Cop Corner: K-9 training and National Police Week

  • Published
  • By Ray Schultz
  • AEDC Investigations

Operation Scooby Doo

Many of you this week may have noticed a large amount of police vehicles and K-9 teams on Arnold Air Force Base on Wednesday, May 1. This was an operation put on by Arnold AFB Police and supported by many of the area law enforcement agencies. The support provided by our civilian law enforcement brethren was overwhelming and, quite frankly, impressive.  

An interesting aspect of this operation was seeing how it was executed and how well each of the agencies were able to integrate their capability to support keeping Arnold AFB safe. Watching the K-9 teams in action was very inspiring, with each team having their own methods and way of searching. The composition of dog breeds that were being represented was as diverse as the handlers. When most of us think of a police dog, our first thought is the quintessential German Shepherd, which there were quite a few, as well as some Belgian Malinois. But seeing hunting dogs, outside of a search and rescue role, was something different than the usual.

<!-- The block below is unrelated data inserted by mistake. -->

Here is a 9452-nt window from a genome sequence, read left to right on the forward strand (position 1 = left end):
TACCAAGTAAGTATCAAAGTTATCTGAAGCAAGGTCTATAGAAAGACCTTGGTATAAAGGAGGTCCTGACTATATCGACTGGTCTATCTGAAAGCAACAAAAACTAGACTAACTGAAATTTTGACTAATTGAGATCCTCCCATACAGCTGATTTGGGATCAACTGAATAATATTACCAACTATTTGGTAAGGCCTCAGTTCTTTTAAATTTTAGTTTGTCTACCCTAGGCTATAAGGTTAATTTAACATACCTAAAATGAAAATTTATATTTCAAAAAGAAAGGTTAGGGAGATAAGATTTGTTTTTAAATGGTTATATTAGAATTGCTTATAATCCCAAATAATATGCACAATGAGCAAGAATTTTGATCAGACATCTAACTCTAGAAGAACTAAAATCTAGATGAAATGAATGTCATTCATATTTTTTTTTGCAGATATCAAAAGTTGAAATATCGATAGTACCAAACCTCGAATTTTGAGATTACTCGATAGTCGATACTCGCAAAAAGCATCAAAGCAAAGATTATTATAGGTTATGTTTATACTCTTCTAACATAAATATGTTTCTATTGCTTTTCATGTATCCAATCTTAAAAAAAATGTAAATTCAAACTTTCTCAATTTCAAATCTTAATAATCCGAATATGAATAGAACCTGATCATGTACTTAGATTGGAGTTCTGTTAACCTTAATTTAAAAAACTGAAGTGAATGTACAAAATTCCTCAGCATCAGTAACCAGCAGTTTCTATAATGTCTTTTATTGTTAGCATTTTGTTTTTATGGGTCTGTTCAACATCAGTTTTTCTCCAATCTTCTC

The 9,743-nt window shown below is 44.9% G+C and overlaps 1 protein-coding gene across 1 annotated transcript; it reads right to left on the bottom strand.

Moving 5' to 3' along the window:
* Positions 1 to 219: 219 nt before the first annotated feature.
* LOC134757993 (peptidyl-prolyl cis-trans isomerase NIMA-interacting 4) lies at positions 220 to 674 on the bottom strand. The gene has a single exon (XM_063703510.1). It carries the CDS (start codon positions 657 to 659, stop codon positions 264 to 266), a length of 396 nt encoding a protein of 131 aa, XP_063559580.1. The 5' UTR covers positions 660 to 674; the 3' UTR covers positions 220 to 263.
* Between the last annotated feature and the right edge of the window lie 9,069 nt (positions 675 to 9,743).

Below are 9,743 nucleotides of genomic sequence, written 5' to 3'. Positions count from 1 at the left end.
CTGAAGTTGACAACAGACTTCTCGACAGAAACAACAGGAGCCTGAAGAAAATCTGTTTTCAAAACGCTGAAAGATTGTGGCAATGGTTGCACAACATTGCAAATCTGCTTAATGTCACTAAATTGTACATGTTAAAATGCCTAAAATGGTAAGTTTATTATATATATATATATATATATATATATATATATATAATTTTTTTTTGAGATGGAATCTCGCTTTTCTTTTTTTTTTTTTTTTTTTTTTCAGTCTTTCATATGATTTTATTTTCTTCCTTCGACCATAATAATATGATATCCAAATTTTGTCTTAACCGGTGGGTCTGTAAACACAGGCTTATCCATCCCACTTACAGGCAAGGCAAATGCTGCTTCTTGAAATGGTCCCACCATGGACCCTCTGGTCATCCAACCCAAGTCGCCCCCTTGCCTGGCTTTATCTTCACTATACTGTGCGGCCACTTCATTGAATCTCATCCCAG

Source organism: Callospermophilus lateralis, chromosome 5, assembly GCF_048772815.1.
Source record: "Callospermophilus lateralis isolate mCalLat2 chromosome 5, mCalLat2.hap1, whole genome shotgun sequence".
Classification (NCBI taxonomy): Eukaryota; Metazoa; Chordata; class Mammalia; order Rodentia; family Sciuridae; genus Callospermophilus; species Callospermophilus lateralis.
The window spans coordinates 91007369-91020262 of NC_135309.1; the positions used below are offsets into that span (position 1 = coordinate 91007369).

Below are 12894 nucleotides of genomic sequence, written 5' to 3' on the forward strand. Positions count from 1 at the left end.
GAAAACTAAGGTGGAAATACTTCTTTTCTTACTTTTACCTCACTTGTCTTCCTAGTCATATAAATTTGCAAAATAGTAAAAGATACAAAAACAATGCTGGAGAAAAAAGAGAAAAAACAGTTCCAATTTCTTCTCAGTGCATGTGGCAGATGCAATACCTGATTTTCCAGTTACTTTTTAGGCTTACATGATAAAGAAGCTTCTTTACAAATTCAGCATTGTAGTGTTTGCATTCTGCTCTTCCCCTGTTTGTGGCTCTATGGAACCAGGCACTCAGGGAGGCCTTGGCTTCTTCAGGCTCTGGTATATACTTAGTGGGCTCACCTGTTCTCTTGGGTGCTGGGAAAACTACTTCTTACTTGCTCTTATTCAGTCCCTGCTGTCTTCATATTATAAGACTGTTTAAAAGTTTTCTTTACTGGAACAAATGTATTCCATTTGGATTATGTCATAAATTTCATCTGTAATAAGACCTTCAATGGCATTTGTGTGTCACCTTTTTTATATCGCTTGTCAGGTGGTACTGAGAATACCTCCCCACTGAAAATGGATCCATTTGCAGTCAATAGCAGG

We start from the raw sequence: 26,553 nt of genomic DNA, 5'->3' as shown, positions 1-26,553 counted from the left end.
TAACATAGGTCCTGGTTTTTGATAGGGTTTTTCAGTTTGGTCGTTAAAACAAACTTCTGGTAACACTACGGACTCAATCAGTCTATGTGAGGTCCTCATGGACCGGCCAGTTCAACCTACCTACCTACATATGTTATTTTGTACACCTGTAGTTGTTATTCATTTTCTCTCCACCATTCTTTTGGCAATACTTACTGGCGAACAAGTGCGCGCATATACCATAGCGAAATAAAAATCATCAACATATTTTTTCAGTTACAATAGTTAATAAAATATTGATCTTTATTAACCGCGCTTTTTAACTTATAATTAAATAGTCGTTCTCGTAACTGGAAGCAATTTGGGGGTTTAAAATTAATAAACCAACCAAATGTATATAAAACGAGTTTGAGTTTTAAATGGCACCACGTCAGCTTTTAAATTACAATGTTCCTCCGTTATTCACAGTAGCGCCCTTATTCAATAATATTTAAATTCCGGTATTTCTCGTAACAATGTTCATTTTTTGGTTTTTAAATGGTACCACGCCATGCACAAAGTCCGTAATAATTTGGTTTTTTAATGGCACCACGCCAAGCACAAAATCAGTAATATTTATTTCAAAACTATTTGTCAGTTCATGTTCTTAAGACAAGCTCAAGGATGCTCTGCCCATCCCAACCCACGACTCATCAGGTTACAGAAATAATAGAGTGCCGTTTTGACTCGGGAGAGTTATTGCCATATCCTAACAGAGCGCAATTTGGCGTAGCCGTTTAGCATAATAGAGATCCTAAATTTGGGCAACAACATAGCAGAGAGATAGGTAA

One of the most important messages that was sent by this operation was the reinforcement of the Arnold Engineering Development Complex Commander’s policy that drugs, weapons and other contraband will not be tolerated on Arnold AFB. The K-9s were extremely successful and skilled, with six vehicles showing positive hits within the first 10 minutes of the operation start, which would continue to be an ongoing trend for morning. This operation kicked off National Police Week.

National Police Week

In 1962, President Kennedy designated May 15 as Peace Officer Memorial Day and the week which it falls into as a National Police Week. It’s a time that law enforcement and the nation say thanks to the officers who keep our communities safe and to remember the officers who gave their lives in that mission.  

This year, National Police Week falls from Sunday, May 12, to Saturday, May 18. All across Tennessee and the country, cities and departments will be celebrating their officers with events ranging from celebrations and meets to vigils and memorials.

But one thing I have always come to expect from the law enforcement community is its willingness to give. On a week that is dedicated to them, officers are already out making a difference in the community by doing exactly what we expect of them every day: helping someone else. One of my favorite events of Police Week is taking part in the Law Enforcement Torch Run to help the Special Olympics. On May 3, police officers have been running the Keeping the Hope torch across Tennessee and the country, which will culminate in the Summer Games Broadway Run.